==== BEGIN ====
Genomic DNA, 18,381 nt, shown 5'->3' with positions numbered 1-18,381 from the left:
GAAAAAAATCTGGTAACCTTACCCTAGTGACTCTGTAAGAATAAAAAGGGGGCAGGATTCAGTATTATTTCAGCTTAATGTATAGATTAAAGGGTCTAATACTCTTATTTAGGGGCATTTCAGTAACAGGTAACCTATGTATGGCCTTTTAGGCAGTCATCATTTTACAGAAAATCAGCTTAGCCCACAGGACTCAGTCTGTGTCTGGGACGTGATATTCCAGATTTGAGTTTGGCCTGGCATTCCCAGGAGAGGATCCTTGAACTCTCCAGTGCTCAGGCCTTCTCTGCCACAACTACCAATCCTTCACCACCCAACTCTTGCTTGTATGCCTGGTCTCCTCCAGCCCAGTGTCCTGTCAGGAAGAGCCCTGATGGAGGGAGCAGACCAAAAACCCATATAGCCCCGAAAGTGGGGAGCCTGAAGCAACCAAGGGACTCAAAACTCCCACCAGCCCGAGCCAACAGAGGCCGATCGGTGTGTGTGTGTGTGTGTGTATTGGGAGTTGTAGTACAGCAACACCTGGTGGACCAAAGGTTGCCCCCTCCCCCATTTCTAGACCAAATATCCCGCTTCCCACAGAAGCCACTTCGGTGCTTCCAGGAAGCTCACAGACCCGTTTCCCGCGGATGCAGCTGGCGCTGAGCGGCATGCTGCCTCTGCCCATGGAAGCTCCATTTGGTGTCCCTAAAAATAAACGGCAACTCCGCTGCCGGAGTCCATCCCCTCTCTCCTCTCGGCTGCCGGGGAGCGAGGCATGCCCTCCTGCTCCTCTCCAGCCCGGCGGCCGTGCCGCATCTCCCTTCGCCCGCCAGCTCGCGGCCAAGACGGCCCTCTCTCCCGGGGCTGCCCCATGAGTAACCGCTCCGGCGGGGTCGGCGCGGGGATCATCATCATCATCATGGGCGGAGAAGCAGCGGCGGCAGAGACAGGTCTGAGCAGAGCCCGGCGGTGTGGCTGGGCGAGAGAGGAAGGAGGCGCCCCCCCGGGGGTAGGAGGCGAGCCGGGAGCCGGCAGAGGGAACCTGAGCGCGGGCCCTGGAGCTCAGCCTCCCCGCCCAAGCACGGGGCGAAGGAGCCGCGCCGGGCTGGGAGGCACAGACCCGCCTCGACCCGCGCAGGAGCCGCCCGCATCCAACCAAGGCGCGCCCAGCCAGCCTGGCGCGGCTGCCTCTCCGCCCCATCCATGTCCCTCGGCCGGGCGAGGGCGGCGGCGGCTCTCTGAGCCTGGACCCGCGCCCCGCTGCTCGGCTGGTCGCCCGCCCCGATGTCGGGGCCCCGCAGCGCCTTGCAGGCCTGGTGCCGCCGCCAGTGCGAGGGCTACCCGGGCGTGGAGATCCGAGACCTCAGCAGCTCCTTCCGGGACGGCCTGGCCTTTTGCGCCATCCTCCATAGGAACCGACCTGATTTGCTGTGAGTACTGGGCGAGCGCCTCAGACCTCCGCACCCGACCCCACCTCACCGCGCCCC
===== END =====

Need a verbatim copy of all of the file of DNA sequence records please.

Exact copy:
Genomic DNA, 18,381 nt, shown 5'->3' with positions numbered 1-18,381 from the left:
GAAAAAAATCTGGTAACCTTACCCTAGTGACTCTGTAAGAATAAAAAGGGGGCAGGATTCAGTATTATTTCAGCTTAATGTATAGATTAAAGGGTCTAATACTCTTATTTAGGGGCATTTCAGTAACAGGTAACCTATGTATGGCCTTTTAGGCAGTCATCATTTTACAGAAAATCAGCTTAGCCCACAGGACTCAGTCTGTGTCTGGGACGTGATATTCCAGATTTGAGTTTGGCCTGGCATTCCCAGGAGAGGATCCTTGAACTCTCCAGTGCTCAGGCCTTCTCTGCCACAACTACCAATCCTTCACCACCCAACTCTTGCTTGTATGCCTGGTCTCCTCCAGCCCAGTGTCCTGTCAGGAAGAGCCCTGATGGAGGGAGCAGACCAAAAACCCATATAGCCCCGAAAGTGGGGAGCCTGAAGCAACCAAGGGACTCAAAACTCCCACCAGCCCGAGCCAACAGAGGCCGATCGGTGTGTGTGTGTGTGTGTGTATTGGGAGTTGTAGTACAGCAACACCTGGTGGACCAAAGGTTGCCCCCTCCCCCATTTCTAGACCAAATATCCCGCTTCCCACAGAAGCCACTTCGGTGCTTCCAGGAAGCTCACAGACCCGTTTCCCGCGGATGCAGCTGGCGCTGAGCGGCATGCTGCCTCTGCCCATGGAAGCTCCATTTGGTGTCCCTAAAAATAAACGGCAACTCCGCTGCCGGAGTCCATCCCCTCTCTCCTCTCGGCTGCCGGGGAGCGAGGCATGCCCTCCTGCTCCTCTCCAGCCCGGCGGCCGTGCCGCATCTCCCTTCGCCCGCCAGCTCGCGGCCAAGACGGCCCTCTCTCCCGGGGCTGCCCCATGAGTAACCGCTCCGGCGGGGTCGGCGCGGGGATCATCATCATCATCATGGGCGGAGAAGCAGCGGCGGCAGAGACAGGTCTGAGCAGAGCCCGGCGGTGTGGCTGGGCGAGAGAGGAAGGAGGCGCCCCCCCGGGGGTAGGAGGCGAGCCGGGAGCCGGCAGAGGGAACCTGAGCGCGGGCCCTGGAGCTCAGCCTCCCCGCCCAAGCACGGGGCGAAGGAGCCGCGCCGGGCTGGGAGGCACAGACCCGCCTCGACCCGCGCAGGAGCCGCCCGCATCCAACCAAGGCGCGCCCAGCCAGCCTGGCGCGGCTGCCTCTCCGCCCCATCCATGTCCCTCGGCCGGGCGAGGGCGGCGGCGGCTCTCTGAGCCTGGACCCGCGCCCCGCTGCTCGGCTGGTCGCCCGCCCCGATGTCGGGGCCCCGCAGCGCCTTGCAGGCCTGGTGCCGCCGCCAGTGCGAGGGCTACCCGGGCGTGGAGATCCGAGACCTCAGCAGCTCCTTCCGGGACGGCCTGGCCTTTTGCGCCATCCTCCATAGGAACCGACCTGATTTGCTGTGAGTACTGGGCGAGCGCCTCAGACCTCCGCACCCGACCCCACCTCACCGCGCCCC